The result of our modeling:
After trying above six models, our team wants to see if we compare the feature importance in each model, and filter out some features that do not contribute to any of models will it improve the performance of our models. The following are the top important features in each model after removing the duplication as following:
KitchenAbvGr, BsmtFinSF1, TotalBsmtSF, Foundation, BsmtFullBath, HeatingQC, Fireplaces, SaleType, SaleCondition, YearBuilt, YearRemodAdd, MSZoning
OverallQual, OverallCond, Neighborhood, PoolQC, RoofMatl, Exterior1st, Functional, CentralAir, HouseStyle, Condition1, Street, BsmtExposure, MasVnrType, LotConfig, MSSubClass, GarageType, Heating, Exterior2nd, HalfBath, BsmtCond
FullBath, 1stFirSF, GarageCars, BsmtQual, KitchenQual, LotArea, GrLivArea
GarageQual, BsmtFinType1, Electrical, MiscVal, Condition2, RoofStyle, MiscFeature, FireplaceQu, LotShape, GarageFinish, BedroomAbvGr, PavedDrive, LandContour, ExterCond, Fence, BldgType, 3SsnPorch, LandSlope, GarageCond
Alley, BsmtFinType2, YrSold, 1stFlrSF, GarageArea
Extreme Gradient Boosting:
ScreenPorch, WoodDeckSF, GarageYrblt, BsmtUnfSF, TotRmsAbvGrd, OpenPorchSF, LotFrontage, 2ndFlrSF
After compare with all of the above models, we decided to eliminate the following features: BsmtFinSF2, BsmtHalfBath, EnclosedPorch, MasVnrArea, MoSold. And re-run all above six models with fewer features in the data frame. Unfortunately, this does not help us with improving scores for any of the models, it ends up with decreasing them. The comparison can be found below:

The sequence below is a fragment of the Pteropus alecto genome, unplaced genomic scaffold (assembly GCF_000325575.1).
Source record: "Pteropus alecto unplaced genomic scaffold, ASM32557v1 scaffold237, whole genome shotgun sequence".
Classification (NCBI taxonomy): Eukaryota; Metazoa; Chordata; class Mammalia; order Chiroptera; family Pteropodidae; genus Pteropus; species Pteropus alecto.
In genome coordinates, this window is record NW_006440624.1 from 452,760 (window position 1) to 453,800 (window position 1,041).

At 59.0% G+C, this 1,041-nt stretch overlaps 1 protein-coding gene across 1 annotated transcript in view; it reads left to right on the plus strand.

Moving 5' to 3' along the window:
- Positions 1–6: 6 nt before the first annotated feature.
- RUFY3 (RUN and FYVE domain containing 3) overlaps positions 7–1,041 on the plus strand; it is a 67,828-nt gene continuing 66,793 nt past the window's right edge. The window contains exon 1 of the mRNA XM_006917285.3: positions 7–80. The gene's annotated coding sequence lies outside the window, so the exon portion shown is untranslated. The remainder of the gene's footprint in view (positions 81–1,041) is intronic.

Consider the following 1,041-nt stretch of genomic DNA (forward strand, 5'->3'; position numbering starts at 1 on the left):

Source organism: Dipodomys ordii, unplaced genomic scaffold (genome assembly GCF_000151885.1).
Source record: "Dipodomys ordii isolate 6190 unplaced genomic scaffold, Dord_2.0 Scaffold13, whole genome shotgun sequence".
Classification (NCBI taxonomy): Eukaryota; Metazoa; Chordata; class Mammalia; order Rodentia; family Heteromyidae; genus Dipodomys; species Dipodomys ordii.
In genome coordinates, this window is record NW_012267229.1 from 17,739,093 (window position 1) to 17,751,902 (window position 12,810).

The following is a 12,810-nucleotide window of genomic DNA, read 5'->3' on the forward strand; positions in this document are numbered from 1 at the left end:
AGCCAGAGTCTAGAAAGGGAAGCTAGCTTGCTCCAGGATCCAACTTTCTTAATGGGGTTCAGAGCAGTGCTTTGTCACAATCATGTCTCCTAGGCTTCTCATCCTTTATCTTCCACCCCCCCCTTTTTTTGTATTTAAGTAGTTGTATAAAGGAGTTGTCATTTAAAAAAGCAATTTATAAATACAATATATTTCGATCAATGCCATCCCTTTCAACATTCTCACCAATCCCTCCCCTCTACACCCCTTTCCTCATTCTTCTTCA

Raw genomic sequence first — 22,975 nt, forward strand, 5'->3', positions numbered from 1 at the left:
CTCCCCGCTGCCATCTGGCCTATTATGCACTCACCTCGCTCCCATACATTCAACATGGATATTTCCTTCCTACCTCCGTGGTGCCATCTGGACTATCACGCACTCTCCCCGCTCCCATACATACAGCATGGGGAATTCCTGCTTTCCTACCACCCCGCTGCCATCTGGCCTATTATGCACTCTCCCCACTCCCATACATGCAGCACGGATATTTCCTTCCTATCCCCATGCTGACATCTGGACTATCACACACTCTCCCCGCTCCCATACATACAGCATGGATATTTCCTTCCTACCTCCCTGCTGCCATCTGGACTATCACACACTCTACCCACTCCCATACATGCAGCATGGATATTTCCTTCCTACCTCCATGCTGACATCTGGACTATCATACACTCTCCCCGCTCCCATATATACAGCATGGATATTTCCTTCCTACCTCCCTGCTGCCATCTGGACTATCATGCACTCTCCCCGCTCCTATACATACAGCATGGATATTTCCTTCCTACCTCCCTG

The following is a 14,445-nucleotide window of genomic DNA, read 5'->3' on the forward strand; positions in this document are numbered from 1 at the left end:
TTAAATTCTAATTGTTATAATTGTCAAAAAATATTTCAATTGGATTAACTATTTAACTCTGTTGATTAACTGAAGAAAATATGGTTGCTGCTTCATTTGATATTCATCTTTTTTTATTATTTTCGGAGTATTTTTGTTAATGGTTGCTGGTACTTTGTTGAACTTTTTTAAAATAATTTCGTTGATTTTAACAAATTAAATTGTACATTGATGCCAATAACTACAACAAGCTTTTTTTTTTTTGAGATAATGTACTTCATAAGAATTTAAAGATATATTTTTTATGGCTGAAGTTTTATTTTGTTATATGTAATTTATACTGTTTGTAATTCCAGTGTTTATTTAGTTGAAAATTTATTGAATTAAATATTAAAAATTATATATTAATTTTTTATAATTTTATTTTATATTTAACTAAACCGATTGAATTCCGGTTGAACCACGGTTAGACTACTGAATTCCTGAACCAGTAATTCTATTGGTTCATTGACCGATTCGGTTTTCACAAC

After the reduced feature modeling experiment, we decided not to reduce our features but creating more features. So we created the TotalSF that adding up the GrLivSF and BsmtSF, and the YrBtwRemod is the number of years between the last remodeling and the year sold of the house. These 2 extra features gave us another 10% improvement in the public leaderboard. We have created many other features and used the lasso and other tree models to test the feature importance but unfortunately, the first 2 features are the two with the strongest predicting power.
By finishing up with the model selection and feature engineering, we were doing some extra experiment to further improve our model accuracy. By doing some research online, we have noticed this common Kaggle technique called stacking. It is basically by combining different models and get a better result.
Our first attempt was taking the average between lasso and XGBoost which is our top 2 most accurate models, and it got us a test error of 0.11963 right away which is top 22% in the leaderboard. After that, we have also tried the regular stacking method, which is taking the prediction of other models as input and use a meta-model to predict base on the base model’s output. Unfortunately, the result is closed to the best base model but it did not beat the average of XGBoost and lasso.
The final result we were taking is the weighted average of lasso, GBM and GXBoost. The weighted assigned to each model is 0.5, 0.25, 0.25.
In summary, during this machine learning project, we have learned the basic general process of a machine learning project from data cleaning, missingness imputation to cross-validation and predictive modeling. Out key get away from this project is feature engineering is always the most important thing during the machine learning.
The largest improvement we gained is by adding extra features, comparing with other methods like models selection and model ensemble. In the feature, feature engineering will definitely be one of the steps that we pay more attention to, in order to obtain a better predicting result.